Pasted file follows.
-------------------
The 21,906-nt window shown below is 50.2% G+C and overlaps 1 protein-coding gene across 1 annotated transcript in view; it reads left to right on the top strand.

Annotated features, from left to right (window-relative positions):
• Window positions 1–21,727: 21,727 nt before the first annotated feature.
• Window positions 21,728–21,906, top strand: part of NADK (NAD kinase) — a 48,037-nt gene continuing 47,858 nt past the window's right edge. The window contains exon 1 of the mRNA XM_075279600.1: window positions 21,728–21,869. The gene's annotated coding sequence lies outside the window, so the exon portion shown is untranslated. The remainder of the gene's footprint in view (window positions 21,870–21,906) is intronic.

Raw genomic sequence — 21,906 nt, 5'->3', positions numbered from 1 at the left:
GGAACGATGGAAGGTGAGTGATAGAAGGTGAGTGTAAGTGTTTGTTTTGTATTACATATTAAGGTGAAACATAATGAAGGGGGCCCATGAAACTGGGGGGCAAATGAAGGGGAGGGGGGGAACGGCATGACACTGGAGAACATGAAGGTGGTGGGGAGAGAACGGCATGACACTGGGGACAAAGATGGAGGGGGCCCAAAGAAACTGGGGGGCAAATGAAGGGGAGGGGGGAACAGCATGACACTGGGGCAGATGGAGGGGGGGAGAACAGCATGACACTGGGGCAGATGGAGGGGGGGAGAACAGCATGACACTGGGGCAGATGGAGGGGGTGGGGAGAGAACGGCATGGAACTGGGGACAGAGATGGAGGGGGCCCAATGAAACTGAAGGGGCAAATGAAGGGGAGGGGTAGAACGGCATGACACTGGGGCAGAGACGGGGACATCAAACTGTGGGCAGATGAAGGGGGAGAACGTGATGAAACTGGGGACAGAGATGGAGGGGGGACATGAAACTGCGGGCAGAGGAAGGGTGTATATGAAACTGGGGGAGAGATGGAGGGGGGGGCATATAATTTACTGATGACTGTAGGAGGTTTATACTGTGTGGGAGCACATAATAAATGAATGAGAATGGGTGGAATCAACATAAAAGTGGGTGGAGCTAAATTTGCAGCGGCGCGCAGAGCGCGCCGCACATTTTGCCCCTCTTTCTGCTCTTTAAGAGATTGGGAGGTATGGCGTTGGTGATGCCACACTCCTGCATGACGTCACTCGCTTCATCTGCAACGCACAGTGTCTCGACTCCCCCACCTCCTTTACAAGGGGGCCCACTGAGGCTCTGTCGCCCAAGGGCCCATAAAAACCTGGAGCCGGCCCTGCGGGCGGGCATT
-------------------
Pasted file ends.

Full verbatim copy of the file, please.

The 21,906-nt window shown below is 50.2% G+C and overlaps 1 protein-coding gene across 1 annotated transcript in view; it reads left to right on the top strand.

Annotated features, from left to right (window-relative positions):
• Window positions 1–21,727: 21,727 nt before the first annotated feature.
• Window positions 21,728–21,906, top strand: part of NADK (NAD kinase) — a 48,037-nt gene continuing 47,858 nt past the window's right edge. The window contains exon 1 of the mRNA XM_075279600.1: window positions 21,728–21,869. The gene's annotated coding sequence lies outside the window, so the exon portion shown is untranslated. The remainder of the gene's footprint in view (window positions 21,870–21,906) is intronic.

Raw genomic sequence — 21,906 nt, 5'->3', positions numbered from 1 at the left:
GGAACGATGGAAGGTGAGTGATAGAAGGTGAGTGTAAGTGTTTGTTTTGTATTACATATTAAGGTGAAACATAATGAAGGGGGCCCATGAAACTGGGGGGCAAATGAAGGGGAGGGGGGGAACGGCATGACACTGGAGAACATGAAGGTGGTGGGGAGAGAACGGCATGACACTGGGGACAAAGATGGAGGGGGCCCAAAGAAACTGGGGGGCAAATGAAGGGGAGGGGGGAACAGCATGACACTGGGGCAGATGGAGGGGGGGAGAACAGCATGACACTGGGGCAGATGGAGGGGGGGAGAACAGCATGACACTGGGGCAGATGGAGGGGGTGGGGAGAGAACGGCATGGAACTGGGGACAGAGATGGAGGGGGCCCAATGAAACTGAAGGGGCAAATGAAGGGGAGGGGTAGAACGGCATGACACTGGGGCAGAGACGGGGACATCAAACTGTGGGCAGATGAAGGGGGAGAACGTGATGAAACTGGGGACAGAGATGGAGGGGGGACATGAAACTGCGGGCAGAGGAAGGGTGTATATGAAACTGGGGGAGAGATGGAGGGGGGGGCATATAATTTACTGATGACTGTAGGAGGTTTATACTGTGTGGGAGCACATAATAAATGAATGAGAATGGGTGGAATCAACATAAAAGTGGGTGGAGCTAAATTTGCAGCGGCGCGCAGAGCGCGCCGCACATTTTGCCCCTCTTTCTGCTCTTTAAGAGATTGGGAGGTATGGCGTTGGTGATGCCACACTCCTGCATGACGTCACTCGCTTCATCTGCAACGCACAGTGTCTCGACTCCCCCACCTCCTTTACAAGGGGGCCCACTGAGGCTCTGTCGCCCAAGGGCCCATAAAAACCTGGAGCCGGCCCTGCGGGCGGGCATT